In addition to whole cells containing ARGs, there is a need to consider extracellular ARGs. As only focusing on genes within allochthonous (i.e., introduced) bacteria (or other cellular pathogens) may miss development or release of important ARGs. Hence, in addition to the use of molecular methods to assess the environmental resistome, as described above, we need to consider extracellular ARG uptake, by naked (transformation) and bacteriophage (transduction) mechanisms. While novel gene uptake by transduction is generally considered important (Ross and Topp, 2015), there are mixed views as to the significance of ARGs within environmental bacteriophages on the development of environmental AMR due to misinterpretation from sequence information (Enault et al., 2017) and given the high concentration of active host cells generally needed to provide interactions, as seen in clinical environments (Stanczak-Mrozek et al., 2015). Nonetheless, environmental transduction has been demonstrated (Anand et al., 2016) and the persistence of ARGs is clearly influenced by the greater persistence of bacteriophages in the environment versus ARB (Calero-Cáceres and Muniesa, 2016) or novel superspreaders (Keen et al., 2017). Therefore, sanitation processes that are focused on enteric virus nucleic acid elimination may also be effective in reducing the release and presence of bacteriophage/plasmid-mediated environmental ARGs.
Furthermore, naked DNA uptake of ARGs (transformation) is also possible during or after inactivation of pathogens and their subsequent release of ARGs (genomic or plasmid-borne). For example, advanced oxidation processes generate reactive oxygen species (ROS), which can damage cell membranes and elicit cellular SOS responses. The SOS response has been shown to increase integrase activity and the rate of gene recombination, increase the rate of HGT (Beaber et al., 2004; Guerin et al., 2009; Baharoglu et al., 2012), and increase competence which in turn may promote plasmid transformation in wastewater treatment (Ding et al., 2016). Other environmental stresses (Aertsen and Michiels, 2006), such as heat shock (Layton and Foster, 2005), starvation (Bernier et al., 2013), high hydrostatic pressure (Aertsen et al., 2004), and high pH, as well as the presence of antimicrobials, disinfection chemicals or UV have also been shown to induce the SOS response (Poole, 2012).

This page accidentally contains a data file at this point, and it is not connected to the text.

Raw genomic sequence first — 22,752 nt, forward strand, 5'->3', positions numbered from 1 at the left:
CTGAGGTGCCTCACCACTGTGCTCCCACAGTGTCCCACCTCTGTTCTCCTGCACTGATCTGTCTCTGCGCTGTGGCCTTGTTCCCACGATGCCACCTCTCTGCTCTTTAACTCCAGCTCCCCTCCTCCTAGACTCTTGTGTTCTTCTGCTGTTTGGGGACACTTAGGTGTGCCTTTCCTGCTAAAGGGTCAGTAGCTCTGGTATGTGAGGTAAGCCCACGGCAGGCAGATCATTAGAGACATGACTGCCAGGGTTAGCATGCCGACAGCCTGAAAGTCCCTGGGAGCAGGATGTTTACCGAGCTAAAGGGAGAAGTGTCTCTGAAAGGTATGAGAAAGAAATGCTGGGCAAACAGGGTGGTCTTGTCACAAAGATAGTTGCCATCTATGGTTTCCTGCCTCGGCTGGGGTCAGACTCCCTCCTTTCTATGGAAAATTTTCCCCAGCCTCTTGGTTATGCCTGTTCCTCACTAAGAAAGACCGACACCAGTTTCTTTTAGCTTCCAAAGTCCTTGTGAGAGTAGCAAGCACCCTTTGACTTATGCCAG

Given the above general discussion of likely mechanisms for environmental ARG amplification and spread, some guidance is presented below to highlight possible management options to reduce environmental AMR spread via sanitation systems.
In general, manures and sewage sludge (biosolids) are recognized matrices with the highest concentration of ARGs and antimicrobials, possibly up to 1000-times the concentrations present in wastewater effluents (Munir et al., 2011). Therefore, it is most important to control ARG release from these excreta-related solids. Significant reductions in ARGs are possible via bio-drying sludge (10-15 day process) compared to traditional composting (30-50 days). For example, Zhang et al. (2016a) demonstrated by molecular methods, some 0.4 to 3.1 log10 reductions in ARGs and a similar level of reduction in mobile genetic elements with bio-drying. The success in reductions was related to changes in the microbial communities that developed (microbiomes), which largely reflected physiochemical changes, such as pH, available nutrients, temperature, and moisture content (Zhang et al., 2016a). Hence, manipulation of the microbiome, as also seen in anaerobic digestion and composting (Youngquist et al., 2016), influences the fate of ARGs. With regards to persistent spore-forming bacteria as indicators it seems that the fecal indicator Clostridium perfringens may be a conservative indicator for ARG-containing C. difficile spores with regards to thermal (composting) treatment (Xu et al., 2016).